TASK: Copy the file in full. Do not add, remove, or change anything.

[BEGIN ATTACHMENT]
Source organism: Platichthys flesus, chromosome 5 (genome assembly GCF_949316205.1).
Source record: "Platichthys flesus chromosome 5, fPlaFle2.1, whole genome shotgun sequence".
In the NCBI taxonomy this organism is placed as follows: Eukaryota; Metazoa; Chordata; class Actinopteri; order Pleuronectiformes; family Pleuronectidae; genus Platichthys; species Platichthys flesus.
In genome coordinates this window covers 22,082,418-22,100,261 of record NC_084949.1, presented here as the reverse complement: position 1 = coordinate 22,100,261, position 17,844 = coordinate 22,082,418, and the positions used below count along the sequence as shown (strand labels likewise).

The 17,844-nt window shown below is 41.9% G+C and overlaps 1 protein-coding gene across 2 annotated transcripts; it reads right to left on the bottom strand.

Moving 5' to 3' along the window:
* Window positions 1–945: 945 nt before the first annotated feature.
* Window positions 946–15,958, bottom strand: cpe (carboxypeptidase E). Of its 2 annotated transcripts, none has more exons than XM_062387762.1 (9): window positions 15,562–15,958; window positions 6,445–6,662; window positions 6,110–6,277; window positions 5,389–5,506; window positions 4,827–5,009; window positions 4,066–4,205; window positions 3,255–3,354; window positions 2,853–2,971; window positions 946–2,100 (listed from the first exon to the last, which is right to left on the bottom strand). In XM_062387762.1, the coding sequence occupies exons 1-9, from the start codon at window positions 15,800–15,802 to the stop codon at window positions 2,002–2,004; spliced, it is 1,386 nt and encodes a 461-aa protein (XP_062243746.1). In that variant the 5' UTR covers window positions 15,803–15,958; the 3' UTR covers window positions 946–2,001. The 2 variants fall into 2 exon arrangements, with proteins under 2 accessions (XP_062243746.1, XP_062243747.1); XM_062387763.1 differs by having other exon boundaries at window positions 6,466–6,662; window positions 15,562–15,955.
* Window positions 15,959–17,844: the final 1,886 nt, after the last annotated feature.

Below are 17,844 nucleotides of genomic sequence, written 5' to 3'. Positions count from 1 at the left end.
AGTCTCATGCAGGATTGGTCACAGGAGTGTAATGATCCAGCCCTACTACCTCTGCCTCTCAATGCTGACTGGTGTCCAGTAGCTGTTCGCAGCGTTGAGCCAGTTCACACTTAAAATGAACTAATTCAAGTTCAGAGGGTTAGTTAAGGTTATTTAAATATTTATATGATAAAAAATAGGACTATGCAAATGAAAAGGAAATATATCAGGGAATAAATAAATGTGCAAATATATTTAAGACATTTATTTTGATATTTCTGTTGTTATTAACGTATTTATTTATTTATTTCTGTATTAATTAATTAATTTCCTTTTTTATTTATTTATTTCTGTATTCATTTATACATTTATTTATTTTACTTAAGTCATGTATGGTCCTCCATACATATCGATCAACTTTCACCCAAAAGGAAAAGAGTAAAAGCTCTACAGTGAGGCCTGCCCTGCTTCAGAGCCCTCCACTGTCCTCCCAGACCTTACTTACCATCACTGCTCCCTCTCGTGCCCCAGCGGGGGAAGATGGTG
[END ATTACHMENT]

Source organism: Platichthys flesus, chromosome 5 (genome assembly GCF_949316205.1).
Source record: "Platichthys flesus chromosome 5, fPlaFle2.1, whole genome shotgun sequence".
In the NCBI taxonomy this organism is placed as follows: Eukaryota; Metazoa; Chordata; class Actinopteri; order Pleuronectiformes; family Pleuronectidae; genus Platichthys; species Platichthys flesus.
In genome coordinates this window covers 22,082,418-22,100,261 of record NC_084949.1, presented here as the reverse complement: position 1 = coordinate 22,100,261, position 17,844 = coordinate 22,082,418, and the positions used below count along the sequence as shown (strand labels likewise).

The 17,844-nt window shown below is 41.9% G+C and overlaps 1 protein-coding gene across 2 annotated transcripts; it reads right to left on the bottom strand.

Moving 5' to 3' along the window:
* Window positions 1–945: 945 nt before the first annotated feature.
* Window positions 946–15,958, bottom strand: cpe (carboxypeptidase E). Of its 2 annotated transcripts, none has more exons than XM_062387762.1 (9): window positions 15,562–15,958; window positions 6,445–6,662; window positions 6,110–6,277; window positions 5,389–5,506; window positions 4,827–5,009; window positions 4,066–4,205; window positions 3,255–3,354; window positions 2,853–2,971; window positions 946–2,100 (listed from the first exon to the last, which is right to left on the bottom strand). In XM_062387762.1, the coding sequence occupies exons 1-9, from the start codon at window positions 15,800–15,802 to the stop codon at window positions 2,002–2,004; spliced, it is 1,386 nt and encodes a 461-aa protein (XP_062243746.1). In that variant the 5' UTR covers window positions 15,803–15,958; the 3' UTR covers window positions 946–2,001. The 2 variants fall into 2 exon arrangements, with proteins under 2 accessions (XP_062243746.1, XP_062243747.1); XM_062387763.1 differs by having other exon boundaries at window positions 6,466–6,662; window positions 15,562–15,955.
* Window positions 15,959–17,844: the final 1,886 nt, after the last annotated feature.

Below are 17,844 nucleotides of genomic sequence, written 5' to 3'. Positions count from 1 at the left end.
AGTCTCATGCAGGATTGGTCACAGGAGTGTAATGATCCAGCCCTACTACCTCTGCCTCTCAATGCTGACTGGTGTCCAGTAGCTGTTCGCAGCGTTGAGCCAGTTCACACTTAAAATGAACTAATTCAAGTTCAGAGGGTTAGTTAAGGTTATTTAAATATTTATATGATAAAAAATAGGACTATGCAAATGAAAAGGAAATATATCAGGGAATAAATAAATGTGCAAATATATTTAAGACATTTATTTTGATATTTCTGTTGTTATTAACGTATTTATTTATTTATTTCTGTATTAATTAATTAATTTCCTTTTTTATTTATTTATTTCTGTATTCATTTATACATTTATTTATTTTACTTAAGTCATGTATGGTCCTCCATACATATCGATCAACTTTCACCCAAAAGGAAAAGAGTAAAAGCTCTACAGTGAGGCCTGCCCTGCTTCAGAGCCCTCCACTGTCCTCCCAGACCTTACTTACCATCACTGCTCCCTCTCGTGCCCCAGCGGGGGAAGATGGTG